Friday, August 31, 2012

Don't be misled. Simple questions that empower buyers.

Recently I was alerted about a reseller who stole my photos and content.  She used it on her website and etsy shop.  I decided to write about this, in order to raise awareness amongst buyers regarding the issue of misleading photos that are sometimes used.  I want to focus on the deeper and higher meaning behind this whole issue, as it is one that buyers should be acutely aware of. 

We have all had experiences buying things off photos that were misleading.  

Once I purchased some glass jars on Ebay.  Photos are important to me, since I don't have the means to view the products in person. However when they arrived, I was sorely disappointed. It was nothing like the photos. The containers did not fit the jar openings nicely and they looked badly made. I asked for a refund because they were nothing like the ones that I saw in the photos. The photos were mis-leading. 

In today's world, supplying the products is just not enough, people are looking for value added service. How you create  meaning in the products you carry is important. How you present them as they are is important.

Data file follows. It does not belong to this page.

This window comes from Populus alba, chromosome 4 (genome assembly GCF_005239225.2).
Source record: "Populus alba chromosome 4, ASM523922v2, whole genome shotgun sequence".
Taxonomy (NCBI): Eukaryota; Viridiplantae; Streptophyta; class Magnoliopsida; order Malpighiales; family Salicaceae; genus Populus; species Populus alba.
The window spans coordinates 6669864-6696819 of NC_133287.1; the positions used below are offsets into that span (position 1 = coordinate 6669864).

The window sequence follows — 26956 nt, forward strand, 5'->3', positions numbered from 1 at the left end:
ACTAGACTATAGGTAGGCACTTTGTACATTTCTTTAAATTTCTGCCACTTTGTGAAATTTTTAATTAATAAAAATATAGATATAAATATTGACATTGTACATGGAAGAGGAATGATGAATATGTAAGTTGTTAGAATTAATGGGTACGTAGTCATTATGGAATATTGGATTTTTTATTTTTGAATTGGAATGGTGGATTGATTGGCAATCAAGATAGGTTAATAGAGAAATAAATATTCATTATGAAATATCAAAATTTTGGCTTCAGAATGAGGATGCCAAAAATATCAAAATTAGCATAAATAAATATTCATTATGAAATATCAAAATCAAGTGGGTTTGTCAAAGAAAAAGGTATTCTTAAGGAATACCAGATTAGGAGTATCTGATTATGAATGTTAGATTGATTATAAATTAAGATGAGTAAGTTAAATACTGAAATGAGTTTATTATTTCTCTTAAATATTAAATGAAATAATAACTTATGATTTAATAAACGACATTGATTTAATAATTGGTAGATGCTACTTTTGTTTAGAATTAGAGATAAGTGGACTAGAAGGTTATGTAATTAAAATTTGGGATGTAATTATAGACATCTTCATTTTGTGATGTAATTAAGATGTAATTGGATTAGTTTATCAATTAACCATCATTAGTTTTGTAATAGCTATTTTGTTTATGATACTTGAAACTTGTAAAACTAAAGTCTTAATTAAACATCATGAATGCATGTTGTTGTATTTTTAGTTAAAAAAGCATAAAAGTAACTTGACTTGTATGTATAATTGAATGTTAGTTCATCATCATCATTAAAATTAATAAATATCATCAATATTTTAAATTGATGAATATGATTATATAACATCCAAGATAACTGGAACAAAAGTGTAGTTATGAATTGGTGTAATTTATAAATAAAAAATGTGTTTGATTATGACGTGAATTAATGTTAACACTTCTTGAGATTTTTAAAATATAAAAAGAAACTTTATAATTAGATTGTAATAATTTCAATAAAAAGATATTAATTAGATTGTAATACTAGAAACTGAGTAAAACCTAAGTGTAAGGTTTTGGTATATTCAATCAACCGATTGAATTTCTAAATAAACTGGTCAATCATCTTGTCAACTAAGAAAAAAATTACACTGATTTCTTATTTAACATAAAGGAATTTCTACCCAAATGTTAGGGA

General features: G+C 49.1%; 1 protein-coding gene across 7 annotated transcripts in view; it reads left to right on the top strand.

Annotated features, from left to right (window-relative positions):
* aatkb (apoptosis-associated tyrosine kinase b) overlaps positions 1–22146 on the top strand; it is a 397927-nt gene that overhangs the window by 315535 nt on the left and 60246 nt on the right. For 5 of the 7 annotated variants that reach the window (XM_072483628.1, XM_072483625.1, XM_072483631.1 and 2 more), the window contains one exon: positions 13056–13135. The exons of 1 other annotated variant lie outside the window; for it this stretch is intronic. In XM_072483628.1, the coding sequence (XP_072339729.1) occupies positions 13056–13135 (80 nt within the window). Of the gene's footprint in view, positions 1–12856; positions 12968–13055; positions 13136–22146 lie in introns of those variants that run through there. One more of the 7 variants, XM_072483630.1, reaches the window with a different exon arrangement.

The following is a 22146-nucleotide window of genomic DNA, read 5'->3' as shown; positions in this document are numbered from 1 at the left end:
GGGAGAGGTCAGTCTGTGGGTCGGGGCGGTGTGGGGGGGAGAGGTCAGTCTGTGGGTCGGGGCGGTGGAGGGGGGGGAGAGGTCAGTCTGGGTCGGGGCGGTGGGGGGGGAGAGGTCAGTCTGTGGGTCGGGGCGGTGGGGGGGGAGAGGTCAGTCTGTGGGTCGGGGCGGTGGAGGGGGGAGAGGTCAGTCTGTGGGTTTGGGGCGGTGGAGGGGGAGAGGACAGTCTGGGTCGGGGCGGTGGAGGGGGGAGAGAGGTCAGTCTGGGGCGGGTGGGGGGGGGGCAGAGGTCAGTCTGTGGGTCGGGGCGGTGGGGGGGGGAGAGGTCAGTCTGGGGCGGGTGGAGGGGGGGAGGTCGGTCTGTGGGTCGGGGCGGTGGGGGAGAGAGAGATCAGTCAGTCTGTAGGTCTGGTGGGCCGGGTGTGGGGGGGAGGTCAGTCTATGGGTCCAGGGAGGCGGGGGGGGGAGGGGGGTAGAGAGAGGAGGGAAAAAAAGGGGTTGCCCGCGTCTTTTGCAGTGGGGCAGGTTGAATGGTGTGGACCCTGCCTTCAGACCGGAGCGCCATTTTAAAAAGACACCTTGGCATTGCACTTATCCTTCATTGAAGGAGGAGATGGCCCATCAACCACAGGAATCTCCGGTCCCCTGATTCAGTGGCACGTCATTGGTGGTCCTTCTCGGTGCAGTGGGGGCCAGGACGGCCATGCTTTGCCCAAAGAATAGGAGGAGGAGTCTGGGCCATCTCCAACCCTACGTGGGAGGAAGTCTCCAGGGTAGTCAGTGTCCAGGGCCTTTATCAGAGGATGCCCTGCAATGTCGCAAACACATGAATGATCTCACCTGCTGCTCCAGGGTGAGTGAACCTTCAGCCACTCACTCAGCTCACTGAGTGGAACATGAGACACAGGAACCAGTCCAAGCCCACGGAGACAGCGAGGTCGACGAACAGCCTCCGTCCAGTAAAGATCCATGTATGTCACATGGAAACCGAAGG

While price is important, so is reliability 

Reliability comes in many ways - it includes 

- Sellers who present the item truthfully as it should be. No mis-representations.
- Sellers who spend time to experiment and research products, and takes pride to create photos and write a proper listing description for the product. 

And while reliability is important, trust is sacred. 

Can one really trust a seller who steals content (which includes writing) and photos and as a result mis-represents themselves?  

Even if the seller is selling a raw supply, but took someone's photo to show the products that were created with the raw supply, it is still a case of mis-representation because the seller did not create that. 

Before making a purchase, here are a few considerations which will help you to determine if you are dealing with a reliable and trustworthy seller: 

- Did the seller use the product himself or herself?
- Did the seller make their own notes about what worked and what did not worked?
- Did the seller think of creative ways that you can use the product? 
- Did the seller show you how to use it, in his or her own way? 

These simple questions set a conscientious standard which you can apply. Applying these standards should help to protect you as a buyer.

I hope in some small way this blog entry will serve to raise awareness on this issue.

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